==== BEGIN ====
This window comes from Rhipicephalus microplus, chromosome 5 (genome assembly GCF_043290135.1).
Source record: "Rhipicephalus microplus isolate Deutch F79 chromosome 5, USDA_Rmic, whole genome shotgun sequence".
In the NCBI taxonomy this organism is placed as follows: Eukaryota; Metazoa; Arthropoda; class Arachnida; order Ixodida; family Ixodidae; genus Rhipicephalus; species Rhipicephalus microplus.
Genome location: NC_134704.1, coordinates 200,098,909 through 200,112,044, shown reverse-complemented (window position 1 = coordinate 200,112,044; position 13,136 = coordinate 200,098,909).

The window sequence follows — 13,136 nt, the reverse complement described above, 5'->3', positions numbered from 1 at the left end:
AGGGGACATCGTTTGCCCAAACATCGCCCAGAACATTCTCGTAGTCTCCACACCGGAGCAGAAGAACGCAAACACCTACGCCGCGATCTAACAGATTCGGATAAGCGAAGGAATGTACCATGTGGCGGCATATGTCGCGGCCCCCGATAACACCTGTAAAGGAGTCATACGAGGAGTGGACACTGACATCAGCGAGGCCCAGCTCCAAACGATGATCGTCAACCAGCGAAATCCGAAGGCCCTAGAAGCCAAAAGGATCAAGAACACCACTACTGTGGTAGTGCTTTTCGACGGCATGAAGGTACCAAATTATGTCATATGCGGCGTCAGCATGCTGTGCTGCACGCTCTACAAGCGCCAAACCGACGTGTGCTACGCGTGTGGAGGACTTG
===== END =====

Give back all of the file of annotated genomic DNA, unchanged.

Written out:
This window comes from Rhipicephalus microplus, chromosome 5 (genome assembly GCF_043290135.1).
Source record: "Rhipicephalus microplus isolate Deutch F79 chromosome 5, USDA_Rmic, whole genome shotgun sequence".
In the NCBI taxonomy this organism is placed as follows: Eukaryota; Metazoa; Arthropoda; class Arachnida; order Ixodida; family Ixodidae; genus Rhipicephalus; species Rhipicephalus microplus.
Genome location: NC_134704.1, coordinates 200,098,909 through 200,112,044, shown reverse-complemented (window position 1 = coordinate 200,112,044; position 13,136 = coordinate 200,098,909).

The window sequence follows — 13,136 nt, the reverse complement described above, 5'->3', positions numbered from 1 at the left end:
AGGGGACATCGTTTGCCCAAACATCGCCCAGAACATTCTCGTAGTCTCCACACCGGAGCAGAAGAACGCAAACACCTACGCCGCGATCTAACAGATTCGGATAAGCGAAGGAATGTACCATGTGGCGGCATATGTCGCGGCCCCCGATAACACCTGTAAAGGAGTCATACGAGGAGTGGACACTGACATCAGCGAGGCCCAGCTCCAAACGATGATCGTCAACCAGCGAAATCCGAAGGCCCTAGAAGCCAAAAGGATCAAGAACACCACTACTGTGGTAGTGCTTTTCGACGGCATGAAGGTACCAAATTATGTCATATGCGGCGTCAGCATGCTGTGCTGCACGCTCTACAAGCGCCAAACCGACGTGTGCTACGCGTGTGGAGGACTTG